The latest offering from the excellent National Theatre Wales is a ‘political fantasy for the networked world’. We are presented with a biography of the young Bradley Manning, incarcerated and tortured by the US government for the past 2 years as he awaits trial for the alleged leaking of over 500,000 US army reports from the wars in Iraq and Afghanistan, including the damning videos of airstrikes on civilians in Baghdad and Granai.
NTW are keen to stress that this is a fictionalised account based on the real events. While the broad facts are adhered to the dialogue has been imagined –
In the appropriately utilitarian space of the school gym hall, the set is stark and stripped back to a minimum of a few plastic chairs and a table, rearranged by the actors as each scene demands. The space is delineated by lines of tape across the floor, behind which we the audience sit, surrounding the action on all four sides. The geometry of the set, with 4 lockers set back amongst the audience, one on each side, has the eerie suggestion of the cross hairs of a target. At each corner is a scaffold post, a jumble of screens at its base, showing by turn Lady Gaga videos, computer code, the leaked Apache video footage and real-
Everything is exposed for us to see –
The play is structured as a series of short, sharp fragments, abruptly punctuated by loud bursts of the school bell, thumping beats / thrash metal and the slam of a prison cell door. It is an abrasive experience – through the use of repetition and the portrayal of bullying, aggression and moments of boredom we are given a taste of the stupidity and banality of the mundane day-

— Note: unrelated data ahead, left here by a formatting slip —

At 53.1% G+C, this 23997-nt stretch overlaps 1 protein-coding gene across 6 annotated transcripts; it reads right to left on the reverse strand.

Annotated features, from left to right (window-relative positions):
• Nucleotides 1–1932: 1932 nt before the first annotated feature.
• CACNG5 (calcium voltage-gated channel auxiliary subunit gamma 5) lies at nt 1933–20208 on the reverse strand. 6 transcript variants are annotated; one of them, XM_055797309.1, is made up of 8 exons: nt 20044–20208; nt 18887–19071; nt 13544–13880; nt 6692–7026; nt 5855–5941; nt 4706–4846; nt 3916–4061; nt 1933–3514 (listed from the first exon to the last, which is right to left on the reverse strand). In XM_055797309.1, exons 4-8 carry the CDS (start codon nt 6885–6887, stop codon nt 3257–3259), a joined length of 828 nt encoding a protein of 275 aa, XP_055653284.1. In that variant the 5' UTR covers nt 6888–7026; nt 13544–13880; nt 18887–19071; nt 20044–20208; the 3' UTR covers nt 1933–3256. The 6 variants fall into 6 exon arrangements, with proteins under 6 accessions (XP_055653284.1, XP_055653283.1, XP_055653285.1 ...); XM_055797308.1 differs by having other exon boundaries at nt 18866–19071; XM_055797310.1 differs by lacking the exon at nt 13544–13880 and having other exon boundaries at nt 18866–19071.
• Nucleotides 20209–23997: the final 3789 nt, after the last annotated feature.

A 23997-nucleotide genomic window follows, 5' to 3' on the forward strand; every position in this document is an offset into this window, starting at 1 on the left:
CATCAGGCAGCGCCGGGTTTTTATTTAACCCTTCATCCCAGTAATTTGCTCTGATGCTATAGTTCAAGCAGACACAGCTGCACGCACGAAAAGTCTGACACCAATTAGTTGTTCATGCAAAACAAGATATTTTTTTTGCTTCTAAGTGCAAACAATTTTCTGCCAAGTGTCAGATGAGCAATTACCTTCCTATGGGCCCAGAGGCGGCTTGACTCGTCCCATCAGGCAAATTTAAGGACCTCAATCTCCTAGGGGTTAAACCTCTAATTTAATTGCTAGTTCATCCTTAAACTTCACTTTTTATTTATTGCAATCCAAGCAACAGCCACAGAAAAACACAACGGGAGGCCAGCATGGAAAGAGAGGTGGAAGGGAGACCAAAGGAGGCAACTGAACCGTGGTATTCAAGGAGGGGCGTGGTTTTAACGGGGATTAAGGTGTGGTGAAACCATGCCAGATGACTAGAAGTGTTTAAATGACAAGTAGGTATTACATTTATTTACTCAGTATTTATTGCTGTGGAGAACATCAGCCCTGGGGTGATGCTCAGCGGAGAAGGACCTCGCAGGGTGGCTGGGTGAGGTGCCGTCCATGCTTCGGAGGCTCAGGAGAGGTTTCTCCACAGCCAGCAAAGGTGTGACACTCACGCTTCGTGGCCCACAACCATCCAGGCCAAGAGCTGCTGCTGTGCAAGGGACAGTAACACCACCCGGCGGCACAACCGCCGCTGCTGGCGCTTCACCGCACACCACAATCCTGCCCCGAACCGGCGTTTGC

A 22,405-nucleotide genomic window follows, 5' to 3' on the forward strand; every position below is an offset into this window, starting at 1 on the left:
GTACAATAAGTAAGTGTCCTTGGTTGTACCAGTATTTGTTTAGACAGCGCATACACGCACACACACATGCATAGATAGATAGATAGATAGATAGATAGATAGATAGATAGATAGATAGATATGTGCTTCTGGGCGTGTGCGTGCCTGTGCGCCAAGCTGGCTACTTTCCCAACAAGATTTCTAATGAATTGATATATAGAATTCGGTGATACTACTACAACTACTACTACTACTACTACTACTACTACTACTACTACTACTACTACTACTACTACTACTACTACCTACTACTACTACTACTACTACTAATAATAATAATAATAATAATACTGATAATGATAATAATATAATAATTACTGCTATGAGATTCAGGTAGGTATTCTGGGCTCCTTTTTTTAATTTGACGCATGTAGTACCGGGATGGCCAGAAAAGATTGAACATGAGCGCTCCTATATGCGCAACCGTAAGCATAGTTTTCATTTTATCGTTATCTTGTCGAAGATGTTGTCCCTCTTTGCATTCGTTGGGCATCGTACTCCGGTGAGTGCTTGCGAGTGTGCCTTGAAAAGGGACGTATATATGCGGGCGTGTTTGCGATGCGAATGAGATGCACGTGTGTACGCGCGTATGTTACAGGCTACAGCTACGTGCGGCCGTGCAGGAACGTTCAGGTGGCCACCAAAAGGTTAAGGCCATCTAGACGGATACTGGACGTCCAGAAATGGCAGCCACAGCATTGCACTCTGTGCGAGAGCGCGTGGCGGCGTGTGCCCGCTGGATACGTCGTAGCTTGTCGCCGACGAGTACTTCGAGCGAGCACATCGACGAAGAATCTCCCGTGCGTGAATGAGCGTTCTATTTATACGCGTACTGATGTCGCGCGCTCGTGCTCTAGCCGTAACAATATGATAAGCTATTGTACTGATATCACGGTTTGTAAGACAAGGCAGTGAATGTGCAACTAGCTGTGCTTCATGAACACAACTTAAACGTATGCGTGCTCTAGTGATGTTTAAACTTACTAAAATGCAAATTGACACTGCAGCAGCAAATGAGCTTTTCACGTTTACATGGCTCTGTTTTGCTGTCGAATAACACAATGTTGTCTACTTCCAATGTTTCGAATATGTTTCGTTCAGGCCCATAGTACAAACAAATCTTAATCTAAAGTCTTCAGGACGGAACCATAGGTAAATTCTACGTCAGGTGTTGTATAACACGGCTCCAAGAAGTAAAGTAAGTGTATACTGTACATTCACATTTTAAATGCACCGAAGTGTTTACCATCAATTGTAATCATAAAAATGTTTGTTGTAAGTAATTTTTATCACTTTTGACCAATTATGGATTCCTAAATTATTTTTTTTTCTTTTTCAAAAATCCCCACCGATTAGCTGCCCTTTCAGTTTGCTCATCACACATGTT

The players change roles with a simple casting off of a garment (from school uniform to army uniform) or by donning (Manning’s) spectacles, in a move that cleverly echoes the ‘I Am Bradley Manning’ movement and which the cut-
In an age of revolutions and riots, the premise of the play is a pertinent one. How did this happen? How was Bradley Manning radicalised? Who is responsible for his radicalisation? His history teacher in Wales? His father, who he was terrified of? The US college system, which Manning felt he was excluded from financially, and that the army was his only route to fulfilling his dream of studying at MIT? Manning’s homosexuality is also given attention, as are his ambitions and questioning of authority. Manning isn’t played as a particularly likeable character, at times superior and precocious, but what is conveyed is his consistent and clear belief in and commitment to fairness, justice and truth.
In asking the question of how Bradley Manning was radicalised, this piece asks how do any of us become radicalised? What is our commitment to justice and truth?
“In the 21st century, information is power; the truth cannot be hidden; and the legitimacy of governments will ultimately depend on active and informed citizens.” –
In a few days, on 23rd April 2012, Bradley Manning will stand a pre-
Audiences around the world can watch The Radicalisation of Bradley Manning viewed live stream @ nationaltheatrewales.org